What a difference the fix of a run has made in my outlook (that, and progress on the book; I’ve taken down my complaints!). The knees are just tendonitis, maybe some bursitis on the right side. Just as with the stress fracture I had last year, I think it’s the yoga that really brought it on: in shins already stressed from marathon-training mileage, repeated landings out of handstand in a workshop were too much; in a knee already irritated from the tight clips on the Spinning bikes at the gym, kneeling over and over on my thin teaching mat exacerbated the problem.
The orthopedics PA, whom I adore, said, “You can run on it–it might hurt, but it won’t make it worse.” So off I went, and the pain didn’t increase, but my sense of well-being skyrocketed.
Another change: instead of ice, which the PA says works primarily to numb the pain, I’m using heat (“to increase circulation to the avascular tendons”). Psychologically and metaphorically, that’s a big difference.
The running eases my brain in a way yoga practice doesn’t quite. It’s invigorating and exhausting. While yoga, in Patanjali’s words, is the cessation of the fluctuations of the mind, solitary running gives me awareness of my mind’s fluctuations, and often leads me to that place of empty brain or of focus (dharana and the opposite of pratyahara, a hyperawareness of the senses) that we seek through yoga.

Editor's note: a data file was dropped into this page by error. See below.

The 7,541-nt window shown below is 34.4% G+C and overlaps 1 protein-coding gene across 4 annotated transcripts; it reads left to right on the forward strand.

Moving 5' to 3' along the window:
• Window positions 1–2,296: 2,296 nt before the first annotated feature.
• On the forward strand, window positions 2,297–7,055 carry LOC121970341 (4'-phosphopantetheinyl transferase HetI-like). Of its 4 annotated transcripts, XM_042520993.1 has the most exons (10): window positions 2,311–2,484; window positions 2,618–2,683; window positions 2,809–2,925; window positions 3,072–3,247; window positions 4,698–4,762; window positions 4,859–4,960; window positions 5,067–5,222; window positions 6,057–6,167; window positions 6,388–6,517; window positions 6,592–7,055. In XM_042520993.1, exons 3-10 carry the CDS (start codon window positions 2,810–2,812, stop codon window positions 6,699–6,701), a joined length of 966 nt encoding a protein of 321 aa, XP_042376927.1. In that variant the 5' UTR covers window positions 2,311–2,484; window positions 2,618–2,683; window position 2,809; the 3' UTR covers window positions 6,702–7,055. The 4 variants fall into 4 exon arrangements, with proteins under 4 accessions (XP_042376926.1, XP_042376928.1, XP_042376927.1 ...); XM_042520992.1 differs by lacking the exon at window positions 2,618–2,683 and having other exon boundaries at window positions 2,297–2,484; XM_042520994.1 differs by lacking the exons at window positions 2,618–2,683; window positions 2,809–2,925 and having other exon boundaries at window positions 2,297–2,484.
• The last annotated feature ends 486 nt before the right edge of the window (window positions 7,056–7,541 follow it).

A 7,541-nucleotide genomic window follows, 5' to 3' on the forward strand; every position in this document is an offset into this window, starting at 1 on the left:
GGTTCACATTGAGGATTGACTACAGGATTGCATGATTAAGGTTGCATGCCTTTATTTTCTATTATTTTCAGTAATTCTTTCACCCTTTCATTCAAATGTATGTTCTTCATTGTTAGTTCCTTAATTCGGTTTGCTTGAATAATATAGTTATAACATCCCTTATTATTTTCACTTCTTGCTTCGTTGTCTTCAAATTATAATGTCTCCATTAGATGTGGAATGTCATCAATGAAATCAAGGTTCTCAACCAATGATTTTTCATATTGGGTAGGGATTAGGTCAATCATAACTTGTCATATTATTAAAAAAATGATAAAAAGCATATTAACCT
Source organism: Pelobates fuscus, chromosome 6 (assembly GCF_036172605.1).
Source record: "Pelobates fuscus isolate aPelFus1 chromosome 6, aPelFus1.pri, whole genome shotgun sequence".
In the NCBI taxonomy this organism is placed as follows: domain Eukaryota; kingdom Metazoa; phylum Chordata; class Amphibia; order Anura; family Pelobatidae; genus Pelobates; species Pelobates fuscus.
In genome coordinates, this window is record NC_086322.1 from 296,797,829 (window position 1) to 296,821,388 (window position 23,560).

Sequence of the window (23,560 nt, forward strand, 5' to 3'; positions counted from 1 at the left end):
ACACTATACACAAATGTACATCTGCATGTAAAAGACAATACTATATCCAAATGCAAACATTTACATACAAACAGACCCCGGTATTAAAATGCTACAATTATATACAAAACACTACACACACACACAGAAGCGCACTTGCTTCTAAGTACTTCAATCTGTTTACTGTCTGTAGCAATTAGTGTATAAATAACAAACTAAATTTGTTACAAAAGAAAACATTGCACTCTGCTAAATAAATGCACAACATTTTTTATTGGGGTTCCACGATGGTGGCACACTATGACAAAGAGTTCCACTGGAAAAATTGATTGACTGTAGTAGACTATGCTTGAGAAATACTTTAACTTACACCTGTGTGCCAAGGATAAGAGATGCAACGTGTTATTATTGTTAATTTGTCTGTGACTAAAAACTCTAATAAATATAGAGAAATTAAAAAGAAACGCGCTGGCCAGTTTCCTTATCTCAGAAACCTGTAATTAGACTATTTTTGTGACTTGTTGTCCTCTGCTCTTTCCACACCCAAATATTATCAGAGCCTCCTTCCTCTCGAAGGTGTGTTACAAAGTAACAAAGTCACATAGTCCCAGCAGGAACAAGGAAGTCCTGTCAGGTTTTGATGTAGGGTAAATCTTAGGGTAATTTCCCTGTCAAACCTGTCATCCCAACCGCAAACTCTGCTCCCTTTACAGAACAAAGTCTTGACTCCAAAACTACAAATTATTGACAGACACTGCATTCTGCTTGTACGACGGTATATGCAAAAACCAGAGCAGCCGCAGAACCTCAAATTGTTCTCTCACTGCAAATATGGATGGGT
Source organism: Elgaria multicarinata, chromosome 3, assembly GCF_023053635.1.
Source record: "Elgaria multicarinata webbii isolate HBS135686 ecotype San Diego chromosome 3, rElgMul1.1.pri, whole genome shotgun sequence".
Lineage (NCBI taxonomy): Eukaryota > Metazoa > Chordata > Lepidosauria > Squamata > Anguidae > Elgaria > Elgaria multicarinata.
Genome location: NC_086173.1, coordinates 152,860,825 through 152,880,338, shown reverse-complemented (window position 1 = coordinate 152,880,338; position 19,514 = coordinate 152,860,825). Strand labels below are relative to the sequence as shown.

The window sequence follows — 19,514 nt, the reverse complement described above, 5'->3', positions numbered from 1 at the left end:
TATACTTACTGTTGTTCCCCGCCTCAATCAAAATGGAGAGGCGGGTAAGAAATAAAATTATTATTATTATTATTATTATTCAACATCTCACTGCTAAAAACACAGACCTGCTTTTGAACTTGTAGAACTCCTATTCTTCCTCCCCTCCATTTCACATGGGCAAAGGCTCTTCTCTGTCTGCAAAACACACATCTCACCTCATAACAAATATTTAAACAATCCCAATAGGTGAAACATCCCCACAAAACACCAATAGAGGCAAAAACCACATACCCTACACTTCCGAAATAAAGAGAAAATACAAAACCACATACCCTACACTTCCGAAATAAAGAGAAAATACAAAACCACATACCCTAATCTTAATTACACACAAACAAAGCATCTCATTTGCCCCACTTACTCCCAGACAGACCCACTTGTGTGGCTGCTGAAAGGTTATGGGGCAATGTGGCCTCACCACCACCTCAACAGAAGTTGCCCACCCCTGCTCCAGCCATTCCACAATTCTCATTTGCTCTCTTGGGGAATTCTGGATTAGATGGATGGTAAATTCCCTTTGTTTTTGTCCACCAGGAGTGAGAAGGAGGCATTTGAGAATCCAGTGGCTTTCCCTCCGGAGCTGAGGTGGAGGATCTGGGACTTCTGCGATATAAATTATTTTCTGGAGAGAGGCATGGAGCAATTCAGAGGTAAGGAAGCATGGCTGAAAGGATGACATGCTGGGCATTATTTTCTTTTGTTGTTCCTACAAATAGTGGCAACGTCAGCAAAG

And sometimes, when it’s good, it’s dhyana, a mediation. Today, the snippet of a children’s song that was the basso continuo for the run (“Vowels are important letters, there’s a vowel in every word”), the vigilance about my knees, and the fleeting thoughts and images that crossed my mind all cleared for a few climactic seconds, yielding “Thank you, thank you, thank you.”
Here’s a new 5K option in Chapel Hill: the Franklin 5000, starting at Kenan Stadium and finishing downtown. The date […]
Coming next summer from North Atlantic Books: Lifelong Yoga, a book for anyone who wants to pick up or continue a yoga practice […]